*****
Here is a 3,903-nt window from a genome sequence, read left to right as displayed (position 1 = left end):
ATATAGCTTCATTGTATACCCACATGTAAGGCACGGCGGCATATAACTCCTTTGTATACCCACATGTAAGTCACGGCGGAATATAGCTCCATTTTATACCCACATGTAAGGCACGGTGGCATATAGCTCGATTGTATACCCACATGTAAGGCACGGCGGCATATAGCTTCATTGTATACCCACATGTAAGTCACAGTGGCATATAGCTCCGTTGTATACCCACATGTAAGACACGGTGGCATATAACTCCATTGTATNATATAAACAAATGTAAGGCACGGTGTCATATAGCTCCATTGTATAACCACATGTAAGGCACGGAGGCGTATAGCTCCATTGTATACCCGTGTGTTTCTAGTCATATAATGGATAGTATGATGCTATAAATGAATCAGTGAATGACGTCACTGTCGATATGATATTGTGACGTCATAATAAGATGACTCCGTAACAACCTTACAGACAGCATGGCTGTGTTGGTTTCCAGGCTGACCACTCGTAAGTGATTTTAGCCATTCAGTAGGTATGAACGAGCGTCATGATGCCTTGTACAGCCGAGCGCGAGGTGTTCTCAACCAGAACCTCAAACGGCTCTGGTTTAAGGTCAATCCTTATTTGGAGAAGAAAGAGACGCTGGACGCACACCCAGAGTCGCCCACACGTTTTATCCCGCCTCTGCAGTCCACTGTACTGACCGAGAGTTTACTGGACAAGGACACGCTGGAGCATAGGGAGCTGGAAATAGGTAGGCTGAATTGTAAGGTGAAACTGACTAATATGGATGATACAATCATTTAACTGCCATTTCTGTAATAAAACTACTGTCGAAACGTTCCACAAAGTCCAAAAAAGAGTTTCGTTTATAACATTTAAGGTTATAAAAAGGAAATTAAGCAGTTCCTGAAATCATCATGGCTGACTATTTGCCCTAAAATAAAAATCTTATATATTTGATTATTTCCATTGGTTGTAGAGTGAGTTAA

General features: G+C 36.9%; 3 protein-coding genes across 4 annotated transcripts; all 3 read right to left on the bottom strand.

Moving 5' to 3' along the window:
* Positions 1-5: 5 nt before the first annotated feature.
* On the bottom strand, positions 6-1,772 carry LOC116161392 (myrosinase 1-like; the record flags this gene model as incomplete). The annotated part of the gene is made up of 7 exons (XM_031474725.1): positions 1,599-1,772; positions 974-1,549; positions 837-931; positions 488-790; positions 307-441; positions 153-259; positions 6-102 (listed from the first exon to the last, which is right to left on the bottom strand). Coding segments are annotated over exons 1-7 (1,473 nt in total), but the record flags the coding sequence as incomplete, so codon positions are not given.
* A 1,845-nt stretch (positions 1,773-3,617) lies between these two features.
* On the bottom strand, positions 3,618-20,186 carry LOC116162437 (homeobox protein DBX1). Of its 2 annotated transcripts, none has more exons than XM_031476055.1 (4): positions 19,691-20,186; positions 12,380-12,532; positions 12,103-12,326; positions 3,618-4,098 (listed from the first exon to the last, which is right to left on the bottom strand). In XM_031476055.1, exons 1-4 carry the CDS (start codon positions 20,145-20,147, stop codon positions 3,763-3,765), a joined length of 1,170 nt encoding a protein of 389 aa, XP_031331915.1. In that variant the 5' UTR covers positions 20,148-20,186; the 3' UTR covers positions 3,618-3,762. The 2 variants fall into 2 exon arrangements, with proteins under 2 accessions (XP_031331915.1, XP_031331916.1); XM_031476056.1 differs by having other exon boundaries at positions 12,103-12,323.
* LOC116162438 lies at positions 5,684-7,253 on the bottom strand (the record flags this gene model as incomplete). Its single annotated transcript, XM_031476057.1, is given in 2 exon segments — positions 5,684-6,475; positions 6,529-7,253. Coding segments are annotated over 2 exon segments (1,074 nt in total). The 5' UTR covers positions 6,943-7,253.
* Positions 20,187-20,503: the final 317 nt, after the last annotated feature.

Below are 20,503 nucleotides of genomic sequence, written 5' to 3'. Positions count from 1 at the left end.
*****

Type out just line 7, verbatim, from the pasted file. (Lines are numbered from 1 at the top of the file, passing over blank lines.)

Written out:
* A 1,845-nt stretch (positions 1,773-3,617) lies between these two features.